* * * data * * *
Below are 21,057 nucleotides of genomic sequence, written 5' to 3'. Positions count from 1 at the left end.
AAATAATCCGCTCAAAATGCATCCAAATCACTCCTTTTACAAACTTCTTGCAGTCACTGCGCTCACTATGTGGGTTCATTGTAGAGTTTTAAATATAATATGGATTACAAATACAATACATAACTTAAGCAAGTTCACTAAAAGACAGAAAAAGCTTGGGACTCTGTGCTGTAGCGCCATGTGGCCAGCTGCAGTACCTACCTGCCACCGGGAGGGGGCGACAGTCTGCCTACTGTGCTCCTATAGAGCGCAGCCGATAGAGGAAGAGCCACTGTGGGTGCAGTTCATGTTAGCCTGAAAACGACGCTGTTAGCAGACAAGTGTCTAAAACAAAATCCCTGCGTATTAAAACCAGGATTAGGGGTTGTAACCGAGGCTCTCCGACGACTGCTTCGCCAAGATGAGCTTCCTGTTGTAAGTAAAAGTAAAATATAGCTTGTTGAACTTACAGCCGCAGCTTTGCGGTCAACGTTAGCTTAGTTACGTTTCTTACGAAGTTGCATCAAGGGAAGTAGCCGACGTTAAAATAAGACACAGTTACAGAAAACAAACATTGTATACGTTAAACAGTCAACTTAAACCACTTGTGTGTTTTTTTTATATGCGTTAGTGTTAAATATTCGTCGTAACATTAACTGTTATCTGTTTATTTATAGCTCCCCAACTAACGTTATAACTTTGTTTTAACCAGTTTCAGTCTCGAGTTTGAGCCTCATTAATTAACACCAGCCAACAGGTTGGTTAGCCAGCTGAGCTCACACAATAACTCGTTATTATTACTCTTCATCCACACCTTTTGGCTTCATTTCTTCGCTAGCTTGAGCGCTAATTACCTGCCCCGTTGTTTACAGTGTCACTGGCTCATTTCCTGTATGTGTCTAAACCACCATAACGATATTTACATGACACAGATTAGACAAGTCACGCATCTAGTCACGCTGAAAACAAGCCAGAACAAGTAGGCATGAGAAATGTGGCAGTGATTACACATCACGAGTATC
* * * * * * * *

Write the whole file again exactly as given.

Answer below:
Below are 21,057 nucleotides of genomic sequence, written 5' to 3'. Positions count from 1 at the left end.
AAATAATCCGCTCAAAATGCATCCAAATCACTCCTTTTACAAACTTCTTGCAGTCACTGCGCTCACTATGTGGGTTCATTGTAGAGTTTTAAATATAATATGGATTACAAATACAATACATAACTTAAGCAAGTTCACTAAAAGACAGAAAAAGCTTGGGACTCTGTGCTGTAGCGCCATGTGGCCAGCTGCAGTACCTACCTGCCACCGGGAGGGGGCGACAGTCTGCCTACTGTGCTCCTATAGAGCGCAGCCGATAGAGGAAGAGCCACTGTGGGTGCAGTTCATGTTAGCCTGAAAACGACGCTGTTAGCAGACAAGTGTCTAAAACAAAATCCCTGCGTATTAAAACCAGGATTAGGGGTTGTAACCGAGGCTCTCCGACGACTGCTTCGCCAAGATGAGCTTCCTGTTGTAAGTAAAAGTAAAATATAGCTTGTTGAACTTACAGCCGCAGCTTTGCGGTCAACGTTAGCTTAGTTACGTTTCTTACGAAGTTGCATCAAGGGAAGTAGCCGACGTTAAAATAAGACACAGTTACAGAAAACAAACATTGTATACGTTAAACAGTCAACTTAAACCACTTGTGTGTTTTTTTTATATGCGTTAGTGTTAAATATTCGTCGTAACATTAACTGTTATCTGTTTATTTATAGCTCCCCAACTAACGTTATAACTTTGTTTTAACCAGTTTCAGTCTCGAGTTTGAGCCTCATTAATTAACACCAGCCAACAGGTTGGTTAGCCAGCTGAGCTCACACAATAACTCGTTATTATTACTCTTCATCCACACCTTTTGGCTTCATTTCTTCGCTAGCTTGAGCGCTAATTACCTGCCCCGTTGTTTACAGTGTCACTGGCTCATTTCCTGTATGTGTCTAAACCACCATAACGATATTTACATGACACAGATTAGACAAGTCACGCATCTAGTCACGCTGAAAACAAGCCAGAACAAGTAGGCATGAGAAATGTGGCAGTGATTACACATCACGAGTATC